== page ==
A Time to Keep: Theology, Mortality, and the Shape of a Human Life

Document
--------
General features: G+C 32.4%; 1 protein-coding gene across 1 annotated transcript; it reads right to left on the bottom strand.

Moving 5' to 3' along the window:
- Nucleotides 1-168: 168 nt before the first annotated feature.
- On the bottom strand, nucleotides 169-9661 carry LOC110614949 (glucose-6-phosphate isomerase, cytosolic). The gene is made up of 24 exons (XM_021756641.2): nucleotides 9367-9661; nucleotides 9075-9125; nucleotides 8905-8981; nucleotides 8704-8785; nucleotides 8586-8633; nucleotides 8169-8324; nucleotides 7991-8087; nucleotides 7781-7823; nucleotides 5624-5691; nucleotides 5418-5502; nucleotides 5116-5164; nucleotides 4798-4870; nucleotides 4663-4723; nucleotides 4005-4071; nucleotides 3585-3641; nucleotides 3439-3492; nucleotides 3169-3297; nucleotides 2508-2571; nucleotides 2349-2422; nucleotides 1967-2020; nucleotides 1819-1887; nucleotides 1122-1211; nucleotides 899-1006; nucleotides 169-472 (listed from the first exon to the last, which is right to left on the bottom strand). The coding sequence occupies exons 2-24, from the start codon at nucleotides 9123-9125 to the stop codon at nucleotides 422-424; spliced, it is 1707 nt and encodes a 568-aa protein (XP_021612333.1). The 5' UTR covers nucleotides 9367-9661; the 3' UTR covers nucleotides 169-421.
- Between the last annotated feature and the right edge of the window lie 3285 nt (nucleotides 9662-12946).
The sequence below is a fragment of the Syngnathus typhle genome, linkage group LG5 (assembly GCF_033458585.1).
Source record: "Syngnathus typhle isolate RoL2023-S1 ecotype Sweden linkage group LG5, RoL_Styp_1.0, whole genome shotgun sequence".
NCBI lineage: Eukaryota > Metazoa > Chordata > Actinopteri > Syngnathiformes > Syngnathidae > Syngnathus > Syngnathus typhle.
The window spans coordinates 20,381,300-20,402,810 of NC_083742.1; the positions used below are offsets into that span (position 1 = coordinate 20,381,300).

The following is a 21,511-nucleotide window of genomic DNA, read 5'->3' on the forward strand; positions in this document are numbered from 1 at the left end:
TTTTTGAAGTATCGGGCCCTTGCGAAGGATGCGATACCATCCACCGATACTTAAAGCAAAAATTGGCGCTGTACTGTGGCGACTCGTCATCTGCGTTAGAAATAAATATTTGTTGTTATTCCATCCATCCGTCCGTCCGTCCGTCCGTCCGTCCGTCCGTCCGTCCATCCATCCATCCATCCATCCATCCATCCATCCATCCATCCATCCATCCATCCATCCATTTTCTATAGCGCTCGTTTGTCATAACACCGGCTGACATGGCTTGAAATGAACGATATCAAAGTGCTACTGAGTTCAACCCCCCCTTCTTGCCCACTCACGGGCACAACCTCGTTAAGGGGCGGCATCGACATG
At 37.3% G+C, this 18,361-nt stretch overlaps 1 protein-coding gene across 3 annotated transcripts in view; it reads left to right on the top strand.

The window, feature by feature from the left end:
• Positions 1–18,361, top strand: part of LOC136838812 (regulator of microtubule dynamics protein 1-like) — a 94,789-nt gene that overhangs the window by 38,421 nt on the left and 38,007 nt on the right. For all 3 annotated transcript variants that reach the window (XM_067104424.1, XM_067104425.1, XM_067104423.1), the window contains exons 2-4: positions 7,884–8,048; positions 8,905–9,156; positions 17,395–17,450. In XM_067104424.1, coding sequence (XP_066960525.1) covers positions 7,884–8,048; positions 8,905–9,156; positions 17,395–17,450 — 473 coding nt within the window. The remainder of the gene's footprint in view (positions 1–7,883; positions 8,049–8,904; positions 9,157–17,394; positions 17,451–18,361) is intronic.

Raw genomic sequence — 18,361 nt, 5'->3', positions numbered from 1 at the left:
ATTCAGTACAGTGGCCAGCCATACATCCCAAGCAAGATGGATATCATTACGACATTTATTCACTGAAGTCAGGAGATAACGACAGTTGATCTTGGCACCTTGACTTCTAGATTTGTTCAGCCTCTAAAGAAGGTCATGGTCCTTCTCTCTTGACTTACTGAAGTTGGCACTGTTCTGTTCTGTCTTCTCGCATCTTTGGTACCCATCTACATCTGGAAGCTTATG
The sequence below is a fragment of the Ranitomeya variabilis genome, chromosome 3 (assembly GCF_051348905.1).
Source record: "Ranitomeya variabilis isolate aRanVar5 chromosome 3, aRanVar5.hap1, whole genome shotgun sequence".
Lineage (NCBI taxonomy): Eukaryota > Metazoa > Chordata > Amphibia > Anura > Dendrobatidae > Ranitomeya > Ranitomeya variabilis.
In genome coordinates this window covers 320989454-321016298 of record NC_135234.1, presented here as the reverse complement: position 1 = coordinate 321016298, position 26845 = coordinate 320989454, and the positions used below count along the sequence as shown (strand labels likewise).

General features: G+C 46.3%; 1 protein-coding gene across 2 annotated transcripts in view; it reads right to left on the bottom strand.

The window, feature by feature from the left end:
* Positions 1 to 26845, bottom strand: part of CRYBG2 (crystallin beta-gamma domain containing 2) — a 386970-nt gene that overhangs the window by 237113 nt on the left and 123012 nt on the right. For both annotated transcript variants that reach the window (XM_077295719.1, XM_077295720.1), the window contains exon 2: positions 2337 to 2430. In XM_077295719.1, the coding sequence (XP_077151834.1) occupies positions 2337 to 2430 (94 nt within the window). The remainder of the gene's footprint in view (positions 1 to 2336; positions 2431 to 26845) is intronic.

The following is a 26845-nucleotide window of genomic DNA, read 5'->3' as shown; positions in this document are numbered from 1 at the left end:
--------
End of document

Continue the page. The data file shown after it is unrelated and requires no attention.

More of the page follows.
The miracle of birth and the mystery of death markhuman life. Mortality, like a dark specter, looms over all that lies in between. Human character, behavior, aims, and community are all inescapably shaped by this certainty of human ends. Mortality, like an unwanted guest, intrudes, becoming a burden and a constant struggle. Mortality, like a thief who steals, even threatens the ability to live life rightly. Life is short. Death is certain. Mortality, at all costs, should be resisted or transcended.In A Time to Keep Ephraim Radner revalues mortality, reclaiming it as God's own. Mortality should notbe resisted butreceived. Radner reveals mortality's true nature as a gift, God's gift, and thus reveals that the many limitations that mortality imposes should be celebrated. Radner demonstrates how faithfulness--and not resignation, escape, denial, redefinition, or excess--is the proper response to the gift of humanity's temporal limitation. To live rightly is to recognize and then willingly accept life's limitations. In chapters on sex and sexuality, singleness and family, education and vocation, andapanoply of end of life issues, A Time to Keep plumbs the depths of the secularimagination, uncovering the constantstrugglewith human finitudein its myriadforms. Radner shows thatby wrongly positioningcreaturely mortality, these parts of human experience havereceivedan inadequate reckoning. A Time to Keep retrieves the most basic confession of the Christian faith, that life is God's, which Radner offers as grace, asthe basis for a Christian understanding of human existence bound by its origin and telos. Thepossibilityand purposeof what comes between birth and deathisorderedby the pattern of Scripture,but isperformed faithfully onlyin obedience to thelimits that bind it.